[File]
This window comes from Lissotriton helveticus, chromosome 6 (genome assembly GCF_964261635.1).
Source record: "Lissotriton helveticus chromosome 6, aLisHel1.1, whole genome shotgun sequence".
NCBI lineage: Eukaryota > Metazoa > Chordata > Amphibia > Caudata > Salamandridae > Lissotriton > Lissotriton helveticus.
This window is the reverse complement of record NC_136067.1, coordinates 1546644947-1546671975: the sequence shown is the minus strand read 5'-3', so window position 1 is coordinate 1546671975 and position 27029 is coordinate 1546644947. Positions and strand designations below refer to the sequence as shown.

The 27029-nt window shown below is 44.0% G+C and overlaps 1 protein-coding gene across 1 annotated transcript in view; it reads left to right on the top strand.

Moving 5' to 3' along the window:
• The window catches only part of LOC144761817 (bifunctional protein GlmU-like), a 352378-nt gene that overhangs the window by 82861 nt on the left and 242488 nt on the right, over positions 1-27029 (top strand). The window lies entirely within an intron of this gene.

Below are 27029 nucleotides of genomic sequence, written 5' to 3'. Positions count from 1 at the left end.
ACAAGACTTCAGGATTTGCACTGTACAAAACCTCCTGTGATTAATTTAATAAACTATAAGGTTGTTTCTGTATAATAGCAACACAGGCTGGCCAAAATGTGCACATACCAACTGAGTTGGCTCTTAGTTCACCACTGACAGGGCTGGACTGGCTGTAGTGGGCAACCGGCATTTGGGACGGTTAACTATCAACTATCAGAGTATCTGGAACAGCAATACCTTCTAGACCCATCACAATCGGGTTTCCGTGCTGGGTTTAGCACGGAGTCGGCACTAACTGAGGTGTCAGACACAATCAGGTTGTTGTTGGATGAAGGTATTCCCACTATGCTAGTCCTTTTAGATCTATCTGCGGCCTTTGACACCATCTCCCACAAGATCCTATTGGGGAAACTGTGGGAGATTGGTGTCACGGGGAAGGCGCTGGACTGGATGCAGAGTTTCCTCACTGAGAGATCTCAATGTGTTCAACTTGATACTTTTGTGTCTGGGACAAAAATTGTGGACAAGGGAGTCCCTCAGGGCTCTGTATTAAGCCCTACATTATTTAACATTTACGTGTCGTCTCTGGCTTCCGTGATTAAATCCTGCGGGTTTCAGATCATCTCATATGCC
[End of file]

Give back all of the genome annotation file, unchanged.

This window comes from Lissotriton helveticus, chromosome 6 (genome assembly GCF_964261635.1).
Source record: "Lissotriton helveticus chromosome 6, aLisHel1.1, whole genome shotgun sequence".
NCBI lineage: Eukaryota > Metazoa > Chordata > Amphibia > Caudata > Salamandridae > Lissotriton > Lissotriton helveticus.
This window is the reverse complement of record NC_136067.1, coordinates 1546644947-1546671975: the sequence shown is the minus strand read 5'-3', so window position 1 is coordinate 1546671975 and position 27029 is coordinate 1546644947. Positions and strand designations below refer to the sequence as shown.

The 27029-nt window shown below is 44.0% G+C and overlaps 1 protein-coding gene across 1 annotated transcript in view; it reads left to right on the top strand.

Moving 5' to 3' along the window:
• The window catches only part of LOC144761817 (bifunctional protein GlmU-like), a 352378-nt gene that overhangs the window by 82861 nt on the left and 242488 nt on the right, over positions 1-27029 (top strand). The window lies entirely within an intron of this gene.

Below are 27029 nucleotides of genomic sequence, written 5' to 3'. Positions count from 1 at the left end.
ACAAGACTTCAGGATTTGCACTGTACAAAACCTCCTGTGATTAATTTAATAAACTATAAGGTTGTTTCTGTATAATAGCAACACAGGCTGGCCAAAATGTGCACATACCAACTGAGTTGGCTCTTAGTTCACCACTGACAGGGCTGGACTGGCTGTAGTGGGCAACCGGCATTTGGGACGGTTAACTATCAACTATCAGAGTATCTGGAACAGCAATACCTTCTAGACCCATCACAATCGGGTTTCCGTGCTGGGTTTAGCACGGAGTCGGCACTAACTGAGGTGTCAGACACAATCAGGTTGTTGTTGGATGAAGGTATTCCCACTATGCTAGTCCTTTTAGATCTATCTGCGGCCTTTGACACCATCTCCCACAAGATCCTATTGGGGAAACTGTGGGAGATTGGTGTCACGGGGAAGGCGCTGGACTGGATGCAGAGTTTCCTCACTGAGAGATCTCAATGTGTTCAACTTGATACTTTTGTGTCTGGGACAAAAATTGTGGACAAGGGAGTCCCTCAGGGCTCTGTATTAAGCCCTACATTATTTAACATTTACGTGTCGTCTCTGGCTTCCGTGATTAAATCCTGCGGGTTTCAGATCATCTCATATGCC